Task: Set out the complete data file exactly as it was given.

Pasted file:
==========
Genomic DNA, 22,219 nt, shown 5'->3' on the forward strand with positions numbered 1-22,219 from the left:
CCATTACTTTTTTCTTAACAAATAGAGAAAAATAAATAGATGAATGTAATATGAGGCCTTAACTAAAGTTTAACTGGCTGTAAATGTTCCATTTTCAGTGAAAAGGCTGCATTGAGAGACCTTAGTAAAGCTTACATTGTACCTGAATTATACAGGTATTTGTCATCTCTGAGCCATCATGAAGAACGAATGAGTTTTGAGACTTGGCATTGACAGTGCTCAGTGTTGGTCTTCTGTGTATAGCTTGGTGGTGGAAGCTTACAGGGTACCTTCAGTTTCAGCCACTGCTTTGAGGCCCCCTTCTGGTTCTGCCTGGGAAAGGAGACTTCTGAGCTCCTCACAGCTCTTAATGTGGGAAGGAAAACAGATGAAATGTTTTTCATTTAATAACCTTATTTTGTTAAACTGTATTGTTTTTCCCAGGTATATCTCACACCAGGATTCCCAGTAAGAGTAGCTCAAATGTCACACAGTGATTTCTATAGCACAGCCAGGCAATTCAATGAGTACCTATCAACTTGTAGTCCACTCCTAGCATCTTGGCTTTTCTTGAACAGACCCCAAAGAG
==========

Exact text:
Genomic DNA, 22,219 nt, shown 5'->3' on the forward strand with positions numbered 1-22,219 from the left:
CCATTACTTTTTTCTTAACAAATAGAGAAAAATAAATAGATGAATGTAATATGAGGCCTTAACTAAAGTTTAACTGGCTGTAAATGTTCCATTTTCAGTGAAAAGGCTGCATTGAGAGACCTTAGTAAAGCTTACATTGTACCTGAATTATACAGGTATTTGTCATCTCTGAGCCATCATGAAGAACGAATGAGTTTTGAGACTTGGCATTGACAGTGCTCAGTGTTGGTCTTCTGTGTATAGCTTGGTGGTGGAAGCTTACAGGGTACCTTCAGTTTCAGCCACTGCTTTGAGGCCCCCTTCTGGTTCTGCCTGGGAAAGGAGACTTCTGAGCTCCTCACAGCTCTTAATGTGGGAAGGAAAACAGATGAAATGTTTTTCATTTAATAACCTTATTTTGTTAAACTGTATTGTTTTTCCCAGGTATATCTCACACCAGGATTCCCAGTAAGAGTAGCTCAAATGTCACACAGTGATTTCTATAGCACAGCCAGGCAATTCAATGAGTACCTATCAACTTGTAGTCCACTCCTAGCATCTTGGCTTTTCTTGAACAGACCCCAAAGAG